But I'm certain Ubisoft would say they didn't want my money in the first place :)

    And yes, the first game (Assassin's Creed 1) was good but was very laggy every time Ubisoft's servers crapped out. The solution was to unplug the ethernet cable to get a game you paid for playable!! So, no Ubisoft crap for me anymore.

  • Re:Priceless (Score:5, Insightful)

    by pushing-robot (1037830) on Thursday March 04, 2010 @11:28PM (#31366690)

    Funny? Try Insightful.

    Oh, and:

    Discovering you just spent a ton of money to make the pirated version more attractive: Doubly Priceless.

  • by Anonymous Coward on Thursday March 04, 2010 @11:30PM (#31366704)

    Doesn't matter really. Nothing released today is ever going to enter public domain (or, in any case, during any of our lifetimes). Copyright laws are almost getting worse than DRM... almost...

  • by bertoelcon (1557907) * <berto...el...con@@@gmail...com> on Thursday March 04, 2010 @11:32PM (#31366712)
    What is this public domain you speak of?
  • by Andorin (1624303) on Thursday March 04, 2010 @11:36PM (#31366754)

    If you buy it, you are supporting UbiSoft. You are supporting their game development team, which may be good, but also the boneheads who selected this DRM technology. They will only be reporting on sales to their managers, and if they can spin a story that their decisions, including the DRM, resulted in higher sales, they'll get a pat on the back and a "jolly good, carry on."

    So if they release a game with nasty DRM and sales tank, they blame the sales on "piracy" and justify that as an excuse to toughen up the DRM.

    If they release a game with nasty DRM and sales soar, or even remain steadyish, they assume that the DRM magically converted pirated copies into actual sales, and toughen up the DRM in the hopes that this trend continues.

    In other words, we're boned either way.

  • by Zaphod The 42nd (1205578) on Thursday March 04, 2010 @11:39PM (#31366778)
    Its not really about when they go out of business; just look at companies today. NOBODY keeps game servers up for the entire lifetime of fans using the product. Hell, they just canned ALL xbox online functionality, and I was reading about all kinds of other games shutting down their servers, as soon as nobody's buying it anymore, its not profitable, so they shut it down and move on. If you ask em now, sure, they're gonna make it look like they'll be up for the life of the company, but thats completely unrealistic.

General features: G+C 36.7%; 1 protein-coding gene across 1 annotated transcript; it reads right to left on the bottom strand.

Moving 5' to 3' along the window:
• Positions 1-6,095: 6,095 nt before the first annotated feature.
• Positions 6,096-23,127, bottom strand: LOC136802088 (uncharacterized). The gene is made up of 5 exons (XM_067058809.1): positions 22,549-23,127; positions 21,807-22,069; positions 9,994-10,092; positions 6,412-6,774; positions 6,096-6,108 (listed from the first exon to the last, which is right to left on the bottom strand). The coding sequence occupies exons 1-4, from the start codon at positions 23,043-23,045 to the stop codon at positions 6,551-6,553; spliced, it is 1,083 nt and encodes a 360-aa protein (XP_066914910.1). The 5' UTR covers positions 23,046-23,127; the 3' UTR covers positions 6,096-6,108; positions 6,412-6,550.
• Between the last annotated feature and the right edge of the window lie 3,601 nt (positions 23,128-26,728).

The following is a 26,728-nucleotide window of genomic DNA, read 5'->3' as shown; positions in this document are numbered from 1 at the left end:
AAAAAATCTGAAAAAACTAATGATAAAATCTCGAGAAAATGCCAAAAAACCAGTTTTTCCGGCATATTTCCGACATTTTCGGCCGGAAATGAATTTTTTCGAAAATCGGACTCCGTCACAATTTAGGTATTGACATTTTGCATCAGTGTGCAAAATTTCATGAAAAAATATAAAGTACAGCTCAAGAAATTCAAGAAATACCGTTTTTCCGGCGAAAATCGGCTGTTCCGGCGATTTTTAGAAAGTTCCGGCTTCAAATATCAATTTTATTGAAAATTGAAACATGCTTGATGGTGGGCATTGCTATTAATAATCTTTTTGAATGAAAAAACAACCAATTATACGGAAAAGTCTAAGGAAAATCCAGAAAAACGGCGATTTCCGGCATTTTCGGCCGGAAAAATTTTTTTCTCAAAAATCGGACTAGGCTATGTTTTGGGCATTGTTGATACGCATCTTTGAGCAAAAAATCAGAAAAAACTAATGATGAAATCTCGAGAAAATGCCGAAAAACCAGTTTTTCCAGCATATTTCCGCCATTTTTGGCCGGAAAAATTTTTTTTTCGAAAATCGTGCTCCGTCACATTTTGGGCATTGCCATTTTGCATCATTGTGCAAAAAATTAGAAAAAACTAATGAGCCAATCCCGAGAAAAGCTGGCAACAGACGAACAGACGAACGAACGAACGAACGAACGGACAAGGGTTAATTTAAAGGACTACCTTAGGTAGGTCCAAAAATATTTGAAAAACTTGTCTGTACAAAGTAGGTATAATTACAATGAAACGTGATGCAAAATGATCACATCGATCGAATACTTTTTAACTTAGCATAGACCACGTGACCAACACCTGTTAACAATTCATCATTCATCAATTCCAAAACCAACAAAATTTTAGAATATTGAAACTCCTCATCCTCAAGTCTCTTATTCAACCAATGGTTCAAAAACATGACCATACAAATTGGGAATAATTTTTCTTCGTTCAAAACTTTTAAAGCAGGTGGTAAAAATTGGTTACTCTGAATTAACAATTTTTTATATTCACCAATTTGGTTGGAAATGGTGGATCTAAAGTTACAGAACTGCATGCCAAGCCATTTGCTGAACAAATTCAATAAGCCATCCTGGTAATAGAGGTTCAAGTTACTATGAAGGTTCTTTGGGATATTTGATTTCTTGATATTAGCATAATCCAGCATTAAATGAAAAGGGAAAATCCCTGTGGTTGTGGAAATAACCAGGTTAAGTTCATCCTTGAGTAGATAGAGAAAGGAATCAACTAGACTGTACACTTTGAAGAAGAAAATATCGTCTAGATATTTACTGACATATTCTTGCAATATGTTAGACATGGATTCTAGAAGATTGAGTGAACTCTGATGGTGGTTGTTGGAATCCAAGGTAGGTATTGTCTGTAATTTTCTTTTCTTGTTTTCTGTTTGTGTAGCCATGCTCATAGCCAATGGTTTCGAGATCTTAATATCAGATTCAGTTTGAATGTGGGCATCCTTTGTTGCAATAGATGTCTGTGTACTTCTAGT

I wish all developers would realize that in the real world you market at your CUSTOMERS. A business is concerned with profits, not vigilantism. If a game is playable single player, it should never lose the ability to be played on the proper hardware, even a hundred years later. Requiring a connection to a business owned server is ludicrous.
  • by rudy_wayne (414635) on Thursday March 04, 2010 @11:44PM (#31366820)

    Imagine a person, in a casino, sitting at a slot machine. They're pumping coin into it and steadi;y losing everything. They know that they should walk away, but they can't. Walking away means admitting to themself and others that they lost. And so they keeping telling themself that if they keep playing long enough, they will win back enough to at least break even.

    The same is true of Ubisoft, Microsoft and all the other companies who keep pumping money into the DRM slot machine. Year after year they keep coming up with new DRM schemes to replace all the previous ones that have failed (ie, all of them). They can't stop. To stop would be an admisison of failure. An admission that even if they created uncrackable DRM, the extra sales revenue wouldn't even come close to covering the cost of creating and maintainging new DRM schemes.

    It would be funny, it it wasn't so stupid.

  • by timmarhy (659436) on Thursday March 04, 2010 @11:47PM (#31366840)
    the effort required to "track down" a copy is far far less then the effort to earn the money to buy the game, so there will always be people who will go for the torrented copy no matter what.

    business also can't ever be expected to make games so cheap they can compete with free.

    i don't however think DRM that phones home constantly and causes problems with your PC even after playing should be an acceptable answer. I think the answer lies not in DRM, but in content being provided post sale which can only be accessed with a key system. you can make key systems as good as uncrackable because the server reponse stays with the publisher. it releases the gamer from retarded restrictions like perminately on DRM and provides enough incentive for people to buy the game.

    sure people will probably pirate the base game, but they will loose out in the long run not getting extended content. just look at how successful WoW is.

  • by calmofthestorm (1344385) on Thursday March 04, 2010 @11:47PM (#31366848)

    It's ok since copyright in America (and most countries due to treaties) is perpetual.